Weight Loss Surgery Reduces Healthcare Resource Utilization and All-Cause Inpatient Mortality in Morbid Obesity: a Propensity-Matched Analysis

Somashekar G. Krishna, Varun Rawal, Claire Durkin, Rohan M. Modi, Alice Hinton, Zobeida Cruz-Monserrate, Darwin L. Conwell, Hisham Hussan

Research output: Contribution to journalArticlepeer-review

6 Scopus citations


Aims: There is a lack of population studies evaluating the impact of bariatric surgery (BRS) on all-cause inpatient mortality. We sought to determine the impact of prior BRS on all-cause mortality and healthcare utilization in hospitalized patients. Methods: We analyzed the National Inpatient Sample database from 2007 to 2013. Participants were adult (≥ 18 years) inpatients admitted with a diagnosis of morbid obesity or a history of BRS. Propensity score-matched analyses were performed to compare mortality and healthcare resource utilization (hospital length of stay and cost). Results: There were 9,044,103 patient admissions with morbid obesity and 1,066,779 with prior BRS. A propensity score-matched cohort analysis demonstrated that prior BRS was associated with decreased mortality (OR = 0.58; 95% CI [0.54, 0.63]), shorter length of stay (0.59 days; P < 0.001), and lower hospital costs ($2152; P < 0.001) compared to morbid obesity. A subgroup of propensity score-matched analysis among patients with high-risk of mortality (leading ten causes of mortality in morbid obesity) revealed a consistently significant reduction in odds of mortality for patients with prior BRS (OR = 0.82; 95% CI [0.72, 0.92]). Conclusion and Relevance: Hospitalized patients with a history of BRS have lower all-cause mortality and healthcare resource utilization compared to those who are morbidly obese. These observations support the continued application of BRS as an effective and resource-conscious treatment for morbid obesity.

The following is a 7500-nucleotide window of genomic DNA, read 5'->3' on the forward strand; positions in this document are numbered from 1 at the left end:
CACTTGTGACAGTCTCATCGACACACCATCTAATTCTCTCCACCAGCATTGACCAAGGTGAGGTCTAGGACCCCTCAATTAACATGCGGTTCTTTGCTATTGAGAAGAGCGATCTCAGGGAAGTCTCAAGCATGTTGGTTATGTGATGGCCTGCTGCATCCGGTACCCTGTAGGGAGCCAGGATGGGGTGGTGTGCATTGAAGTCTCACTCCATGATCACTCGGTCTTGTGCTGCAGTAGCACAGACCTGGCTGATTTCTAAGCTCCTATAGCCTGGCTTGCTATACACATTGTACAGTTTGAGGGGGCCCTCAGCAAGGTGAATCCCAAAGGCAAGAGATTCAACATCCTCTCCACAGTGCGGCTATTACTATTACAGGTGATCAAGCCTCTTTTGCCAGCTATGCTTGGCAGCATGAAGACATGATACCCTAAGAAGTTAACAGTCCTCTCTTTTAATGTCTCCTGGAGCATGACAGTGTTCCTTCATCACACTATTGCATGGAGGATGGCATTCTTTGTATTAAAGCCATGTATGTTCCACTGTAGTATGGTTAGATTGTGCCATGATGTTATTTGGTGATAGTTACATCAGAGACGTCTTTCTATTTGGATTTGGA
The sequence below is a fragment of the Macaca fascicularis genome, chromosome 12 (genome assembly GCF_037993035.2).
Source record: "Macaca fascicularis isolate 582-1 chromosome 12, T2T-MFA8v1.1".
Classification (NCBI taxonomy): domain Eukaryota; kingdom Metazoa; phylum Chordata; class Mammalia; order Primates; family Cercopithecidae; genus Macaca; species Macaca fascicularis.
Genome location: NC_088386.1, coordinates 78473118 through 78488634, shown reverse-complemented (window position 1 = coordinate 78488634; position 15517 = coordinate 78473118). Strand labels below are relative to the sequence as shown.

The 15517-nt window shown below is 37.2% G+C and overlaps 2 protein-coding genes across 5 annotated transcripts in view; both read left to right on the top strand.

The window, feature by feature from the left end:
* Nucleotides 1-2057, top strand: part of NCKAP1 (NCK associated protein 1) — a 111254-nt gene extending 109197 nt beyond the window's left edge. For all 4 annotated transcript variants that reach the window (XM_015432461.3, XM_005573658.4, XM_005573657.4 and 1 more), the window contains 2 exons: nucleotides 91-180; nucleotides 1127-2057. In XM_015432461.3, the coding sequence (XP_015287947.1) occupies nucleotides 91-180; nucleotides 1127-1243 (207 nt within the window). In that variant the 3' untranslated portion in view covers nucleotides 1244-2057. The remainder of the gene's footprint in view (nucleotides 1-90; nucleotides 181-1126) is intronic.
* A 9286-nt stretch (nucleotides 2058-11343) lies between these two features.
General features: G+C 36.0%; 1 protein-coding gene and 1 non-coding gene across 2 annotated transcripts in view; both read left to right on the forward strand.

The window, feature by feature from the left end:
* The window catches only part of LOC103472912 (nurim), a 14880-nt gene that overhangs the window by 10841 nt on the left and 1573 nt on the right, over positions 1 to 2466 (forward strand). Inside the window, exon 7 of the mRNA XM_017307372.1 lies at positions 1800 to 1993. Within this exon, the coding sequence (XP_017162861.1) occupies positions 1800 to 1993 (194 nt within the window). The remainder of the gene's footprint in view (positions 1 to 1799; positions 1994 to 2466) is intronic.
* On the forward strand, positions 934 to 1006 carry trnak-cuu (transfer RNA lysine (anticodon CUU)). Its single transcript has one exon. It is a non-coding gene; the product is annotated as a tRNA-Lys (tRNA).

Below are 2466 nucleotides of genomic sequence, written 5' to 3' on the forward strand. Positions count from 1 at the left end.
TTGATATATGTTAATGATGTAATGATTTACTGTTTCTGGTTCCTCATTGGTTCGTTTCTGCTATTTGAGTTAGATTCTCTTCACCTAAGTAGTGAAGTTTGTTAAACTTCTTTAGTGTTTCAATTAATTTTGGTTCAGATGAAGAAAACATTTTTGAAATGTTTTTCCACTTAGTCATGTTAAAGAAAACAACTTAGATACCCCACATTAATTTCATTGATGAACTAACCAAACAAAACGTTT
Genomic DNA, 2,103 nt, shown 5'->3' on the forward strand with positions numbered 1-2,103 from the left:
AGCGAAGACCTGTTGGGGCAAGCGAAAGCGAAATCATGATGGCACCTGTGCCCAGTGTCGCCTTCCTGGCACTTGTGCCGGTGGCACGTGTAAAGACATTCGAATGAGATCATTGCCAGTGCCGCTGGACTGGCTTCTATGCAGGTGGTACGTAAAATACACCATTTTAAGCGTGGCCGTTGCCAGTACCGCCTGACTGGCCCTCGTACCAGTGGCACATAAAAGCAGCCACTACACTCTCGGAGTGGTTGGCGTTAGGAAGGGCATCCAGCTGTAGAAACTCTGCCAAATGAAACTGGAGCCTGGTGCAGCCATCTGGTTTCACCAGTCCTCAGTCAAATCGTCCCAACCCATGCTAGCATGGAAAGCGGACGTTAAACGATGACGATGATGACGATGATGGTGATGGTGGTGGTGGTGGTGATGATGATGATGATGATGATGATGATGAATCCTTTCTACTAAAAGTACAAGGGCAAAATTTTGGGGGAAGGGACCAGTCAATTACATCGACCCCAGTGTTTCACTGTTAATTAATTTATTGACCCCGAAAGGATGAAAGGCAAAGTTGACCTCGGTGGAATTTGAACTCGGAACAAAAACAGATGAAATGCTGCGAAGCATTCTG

Original languageEnglish
Pages (from-to)3213-3220
Number of pages8
JournalObesity Surgery
Issue number10
StatePublished - Oct 1 2018

Bibliographical note

Funding Information:
Funding Information This work was funded in part by the Ohio State University College of Medicine Roessler Medical Student Research Scholarship (VR).

Publisher Copyright:
© 2018, Springer Science+Business Media, LLC, part of Springer Nature.


  • Bariatric surgery
  • Inpatient mortality
  • Morbid obesity
  • National inpatient sample
  • Population database

ASJC Scopus subject areas

  • Surgery
  • Endocrinology, Diabetes and Metabolism
  • Nutrition and Dietetics


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